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'Crowns: Portraits of Black Women in Church Hats'
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'Crowns: Portraits of Black Women in Church Hats'

'Crowns: Portraits of Black Women in Church Hats'

Play Based on Photo Anthology Celebrates a Festive Tradition

'Crowns: Portraits of Black Women in Church Hats'
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  • <iframe src="https://www.npr.org/player/embed/876404/878176" width="100%" height="290" frameborder="0" scrolling="no" title="NPR embedded audio player">
Senclary Saunders, as photographed in 'Crowns: Portraits of Black Women in their Church Hats.'

Senclary Saunders, as photographed in Crowns: Portraits of Black Women in Church Hats. Michael Cunningham hide caption

toggle caption Michael Cunningham
Sketch of a hat worn in the off-Broadway play, 'Crowns'.

Sketch of a hat worn in the off-Broadway play, Crowns. Emilio Sosa hide caption

toggle caption Emilio Sosa

A new off-Broadway play is all about hats — sort of.

Crowns tells the story of six African-American women through the hats they wear to church. For Weekend Edition Saturday, Jeff Lunden reports on the stories behind the hats.

In 1998, North Carolina photographer Michael Cunningham began taking pictures of women in their hats. His friend, journalist Craig Marberry, thought they should put together a book of the photos and the stories behind them. Marberry was curious why so many African-American women wear flamboyant hats to church.

"I think it's because it's rooted in the African tradition that says that when one presents oneself before God… that you should be at your best –- that you should present excellence before the Almighty," Marberry says. "And that tradition of adorning the head for worship is a very African tradition.

Even before the book was finished, Marberry approached the artistic director of McCarter Theatre in Princeton, N.J., about adapting it for the stage.

The tales that Cunningham and Marberry collected were eventually turned into a theater piece by playwright and director Regina Taylor, perhaps best known as the Golden Globe award-winning actress in the television series I'll Fly Away. She says she wanted the hats to tell the stories.

"Hats reveal and they conceal," Taylor says. "And… in the course of this play, we're taking away all these layers, in terms of where these women come from, who their parents were and also beyond their memories to the subconscious memory that's been passed down, from generation to generation."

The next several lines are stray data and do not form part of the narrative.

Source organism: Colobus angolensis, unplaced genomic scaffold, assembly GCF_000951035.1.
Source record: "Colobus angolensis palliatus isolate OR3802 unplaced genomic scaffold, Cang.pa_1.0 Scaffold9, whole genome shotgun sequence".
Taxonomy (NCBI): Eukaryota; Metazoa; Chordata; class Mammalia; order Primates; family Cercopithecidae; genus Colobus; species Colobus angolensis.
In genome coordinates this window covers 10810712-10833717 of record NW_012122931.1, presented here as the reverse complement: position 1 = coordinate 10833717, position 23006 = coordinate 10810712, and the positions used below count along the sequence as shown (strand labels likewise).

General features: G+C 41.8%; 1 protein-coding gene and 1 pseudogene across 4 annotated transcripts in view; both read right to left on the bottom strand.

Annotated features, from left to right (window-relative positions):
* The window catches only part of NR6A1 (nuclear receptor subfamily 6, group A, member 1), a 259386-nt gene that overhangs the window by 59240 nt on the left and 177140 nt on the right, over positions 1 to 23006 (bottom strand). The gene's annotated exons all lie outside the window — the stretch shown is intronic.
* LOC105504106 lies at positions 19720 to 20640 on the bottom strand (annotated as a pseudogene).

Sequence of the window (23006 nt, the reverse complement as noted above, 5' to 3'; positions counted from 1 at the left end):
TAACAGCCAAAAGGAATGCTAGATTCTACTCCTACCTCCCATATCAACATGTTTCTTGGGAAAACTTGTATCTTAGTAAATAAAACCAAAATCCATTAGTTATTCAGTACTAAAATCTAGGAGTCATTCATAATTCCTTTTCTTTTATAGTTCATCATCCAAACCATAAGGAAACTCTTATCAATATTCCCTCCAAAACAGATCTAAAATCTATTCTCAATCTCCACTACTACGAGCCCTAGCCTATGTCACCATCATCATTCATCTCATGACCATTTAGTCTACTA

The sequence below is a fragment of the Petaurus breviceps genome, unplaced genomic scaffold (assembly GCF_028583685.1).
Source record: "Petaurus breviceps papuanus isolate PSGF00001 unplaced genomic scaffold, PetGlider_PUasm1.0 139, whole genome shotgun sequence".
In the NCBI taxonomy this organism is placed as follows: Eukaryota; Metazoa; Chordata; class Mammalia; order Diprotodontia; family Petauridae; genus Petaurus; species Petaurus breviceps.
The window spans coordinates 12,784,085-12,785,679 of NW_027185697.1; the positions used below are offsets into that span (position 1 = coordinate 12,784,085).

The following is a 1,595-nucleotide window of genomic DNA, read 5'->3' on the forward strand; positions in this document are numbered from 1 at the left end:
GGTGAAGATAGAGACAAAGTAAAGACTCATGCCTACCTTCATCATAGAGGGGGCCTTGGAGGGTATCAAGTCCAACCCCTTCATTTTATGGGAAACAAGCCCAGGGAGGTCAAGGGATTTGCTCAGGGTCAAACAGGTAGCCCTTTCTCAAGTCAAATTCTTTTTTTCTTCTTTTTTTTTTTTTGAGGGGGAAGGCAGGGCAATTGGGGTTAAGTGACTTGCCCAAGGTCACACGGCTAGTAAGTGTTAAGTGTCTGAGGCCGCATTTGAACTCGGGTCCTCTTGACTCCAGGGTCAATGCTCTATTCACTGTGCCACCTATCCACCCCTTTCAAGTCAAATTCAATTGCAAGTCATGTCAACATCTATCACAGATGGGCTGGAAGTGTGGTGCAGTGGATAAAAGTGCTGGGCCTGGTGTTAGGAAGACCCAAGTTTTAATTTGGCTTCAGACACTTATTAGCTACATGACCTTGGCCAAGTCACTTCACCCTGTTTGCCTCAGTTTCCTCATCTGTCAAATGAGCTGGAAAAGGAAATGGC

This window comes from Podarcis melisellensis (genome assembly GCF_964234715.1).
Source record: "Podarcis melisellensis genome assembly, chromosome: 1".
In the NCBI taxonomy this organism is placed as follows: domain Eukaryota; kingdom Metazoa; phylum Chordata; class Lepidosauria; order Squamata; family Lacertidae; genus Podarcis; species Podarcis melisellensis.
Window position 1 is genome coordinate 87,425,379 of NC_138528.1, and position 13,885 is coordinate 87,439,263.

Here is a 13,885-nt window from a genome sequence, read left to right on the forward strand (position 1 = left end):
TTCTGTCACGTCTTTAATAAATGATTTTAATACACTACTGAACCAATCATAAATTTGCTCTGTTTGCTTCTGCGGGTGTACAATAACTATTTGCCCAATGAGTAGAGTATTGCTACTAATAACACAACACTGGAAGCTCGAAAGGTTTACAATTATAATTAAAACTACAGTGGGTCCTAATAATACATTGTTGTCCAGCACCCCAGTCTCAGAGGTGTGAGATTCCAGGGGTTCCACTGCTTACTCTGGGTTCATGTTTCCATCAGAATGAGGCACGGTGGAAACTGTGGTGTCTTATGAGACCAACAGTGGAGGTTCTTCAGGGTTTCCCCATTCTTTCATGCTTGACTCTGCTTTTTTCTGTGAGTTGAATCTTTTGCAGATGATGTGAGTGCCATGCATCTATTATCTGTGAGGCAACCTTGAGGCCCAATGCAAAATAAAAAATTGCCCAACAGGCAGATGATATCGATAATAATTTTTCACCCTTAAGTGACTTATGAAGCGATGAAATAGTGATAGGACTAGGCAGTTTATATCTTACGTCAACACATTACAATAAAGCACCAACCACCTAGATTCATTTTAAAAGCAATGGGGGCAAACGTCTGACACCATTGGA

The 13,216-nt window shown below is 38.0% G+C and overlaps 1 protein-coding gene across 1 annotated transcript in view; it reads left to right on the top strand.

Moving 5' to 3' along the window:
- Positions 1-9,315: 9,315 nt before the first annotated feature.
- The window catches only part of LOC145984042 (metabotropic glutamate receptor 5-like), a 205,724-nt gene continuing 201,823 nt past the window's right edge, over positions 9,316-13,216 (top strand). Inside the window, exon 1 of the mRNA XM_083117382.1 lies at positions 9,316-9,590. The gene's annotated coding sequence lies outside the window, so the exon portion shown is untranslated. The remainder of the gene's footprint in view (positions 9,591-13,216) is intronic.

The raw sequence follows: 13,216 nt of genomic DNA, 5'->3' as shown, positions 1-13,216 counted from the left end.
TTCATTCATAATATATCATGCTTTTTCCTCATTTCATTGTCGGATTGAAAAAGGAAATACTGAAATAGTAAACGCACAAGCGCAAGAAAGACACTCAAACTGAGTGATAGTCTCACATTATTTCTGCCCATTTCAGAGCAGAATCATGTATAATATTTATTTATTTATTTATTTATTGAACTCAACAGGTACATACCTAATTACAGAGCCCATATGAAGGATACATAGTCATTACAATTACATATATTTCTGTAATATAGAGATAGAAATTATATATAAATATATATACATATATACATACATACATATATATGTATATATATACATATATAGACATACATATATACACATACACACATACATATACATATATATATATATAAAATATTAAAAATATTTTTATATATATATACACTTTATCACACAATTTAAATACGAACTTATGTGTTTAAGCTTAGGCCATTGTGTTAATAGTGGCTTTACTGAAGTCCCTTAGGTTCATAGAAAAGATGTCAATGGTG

Crowns takes many of the stories in the book right off the page. From the more than 50 women in the book, Taylor created six composite characters. She tells their story over the course of a Sunday. The audience sees the women get ready for church, attend a morning service, a wedding, a funeral and a baptism. Five older women are joined by a visitor — a younger woman from Brooklyn.

The young woman is a pivotal character. Taylor says she's "indoctrinated... baptized in this history. And she's changed by this experience of finding out about these women, through their hats."

Photographer Cunningham says the lone younger character is consistent with his experience in collecting images for the book. There are many photos of women in their 40s and older, but very few of women who are younger.

"I think if younger women really realize what these women had to go through, just to be able to wear a hat — not being able to go into certain stores and buy hats that they wanted and not having… the money to afford a nice hat — I think if they really realize it's more than just sitting a pretty hat on top of your head, that a lot of them would respect it more," Cunningham says.

When they were working on the book, photographer Cunningham and author Marberry learned that most women own more than one hat. On average, Mayberry says, the 50 women in the book owned 54 hats each.

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